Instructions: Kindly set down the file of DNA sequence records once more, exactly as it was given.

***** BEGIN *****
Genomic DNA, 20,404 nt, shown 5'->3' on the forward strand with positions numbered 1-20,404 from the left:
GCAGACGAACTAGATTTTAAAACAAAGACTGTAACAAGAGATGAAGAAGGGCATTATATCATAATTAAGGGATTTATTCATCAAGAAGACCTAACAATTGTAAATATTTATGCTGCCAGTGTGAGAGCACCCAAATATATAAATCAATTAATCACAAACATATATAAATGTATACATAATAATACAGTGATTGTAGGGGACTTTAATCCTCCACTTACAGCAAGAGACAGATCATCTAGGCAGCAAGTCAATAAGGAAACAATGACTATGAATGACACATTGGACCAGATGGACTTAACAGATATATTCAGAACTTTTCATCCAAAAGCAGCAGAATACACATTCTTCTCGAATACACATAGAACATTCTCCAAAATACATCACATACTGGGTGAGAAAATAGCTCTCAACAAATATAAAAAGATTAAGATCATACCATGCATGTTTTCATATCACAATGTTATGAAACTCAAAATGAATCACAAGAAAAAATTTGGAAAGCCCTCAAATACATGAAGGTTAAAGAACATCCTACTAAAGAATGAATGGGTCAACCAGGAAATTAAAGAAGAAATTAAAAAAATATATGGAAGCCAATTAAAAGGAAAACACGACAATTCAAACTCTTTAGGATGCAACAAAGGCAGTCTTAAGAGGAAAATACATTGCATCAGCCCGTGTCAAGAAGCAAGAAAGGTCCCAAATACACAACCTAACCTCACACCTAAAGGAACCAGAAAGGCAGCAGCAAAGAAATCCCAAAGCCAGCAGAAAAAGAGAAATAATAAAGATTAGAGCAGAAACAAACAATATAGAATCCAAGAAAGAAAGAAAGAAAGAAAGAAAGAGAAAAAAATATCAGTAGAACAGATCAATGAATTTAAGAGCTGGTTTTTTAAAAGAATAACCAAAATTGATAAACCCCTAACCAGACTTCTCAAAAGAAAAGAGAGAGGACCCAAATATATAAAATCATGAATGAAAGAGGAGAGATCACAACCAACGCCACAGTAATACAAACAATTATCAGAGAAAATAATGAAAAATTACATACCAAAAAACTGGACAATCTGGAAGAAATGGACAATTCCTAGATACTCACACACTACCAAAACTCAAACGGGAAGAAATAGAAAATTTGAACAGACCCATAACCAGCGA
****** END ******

Genomic DNA, 20,404 nt, shown 5'->3' on the forward strand with positions numbered 1-20,404 from the left:
GCAGACGAACTAGATTTTAAAACAAAGACTGTAACAAGAGATGAAGAAGGGCATTATATCATAATTAAGGGATTTATTCATCAAGAAGACCTAACAATTGTAAATATTTATGCTGCCAGTGTGAGAGCACCCAAATATATAAATCAATTAATCACAAACATATATAAATGTATACATAATAATACAGTGATTGTAGGGGACTTTAATCCTCCACTTACAGCAAGAGACAGATCATCTAGGCAGCAAGTCAATAAGGAAACAATGACTATGAATGACACATTGGACCAGATGGACTTAACAGATATATTCAGAACTTTTCATCCAAAAGCAGCAGAATACACATTCTTCTCGAATACACATAGAACATTCTCCAAAATACATCACATACTGGGTGAGAAAATAGCTCTCAACAAATATAAAAAGATTAAGATCATACCATGCATGTTTTCATATCACAATGTTATGAAACTCAAAATGAATCACAAGAAAAAATTTGGAAAGCCCTCAAATACATGAAGGTTAAAGAACATCCTACTAAAGAATGAATGGGTCAACCAGGAAATTAAAGAAGAAATTAAAAAAATATATGGAAGCCAATTAAAAGGAAAACACGACAATTCAAACTCTTTAGGATGCAACAAAGGCAGTCTTAAGAGGAAAATACATTGCATCAGCCCGTGTCAAGAAGCAAGAAAGGTCCCAAATACACAACCTAACCTCACACCTAAAGGAACCAGAAAGGCAGCAGCAAAGAAATCCCAAAGCCAGCAGAAAAAGAGAAATAATAAAGATTAGAGCAGAAACAAACAATATAGAATCCAAGAAAGAAAGAAAGAAAGAAAGAAAGAGAAAAAAATATCAGTAGAACAGATCAATGAATTTAAGAGCTGGTTTTTTAAAAGAATAACCAAAATTGATAAACCCCTAACCAGACTTCTCAAAAGAAAAGAGAGAGGACCCAAATATATAAAATCATGAATGAAAGAGGAGAGATCACAACCAACGCCACAGTAATACAAACAATTATCAGAGAAAATAATGAAAAATTACATACCAAAAAACTGGACAATCTGGAAGAAATGGACAATTCCTAGATACTCACACACTACCAAAACTCAAACGGGAAGAAATAGAAAATTTGAACAGACCCATAACCAGCGA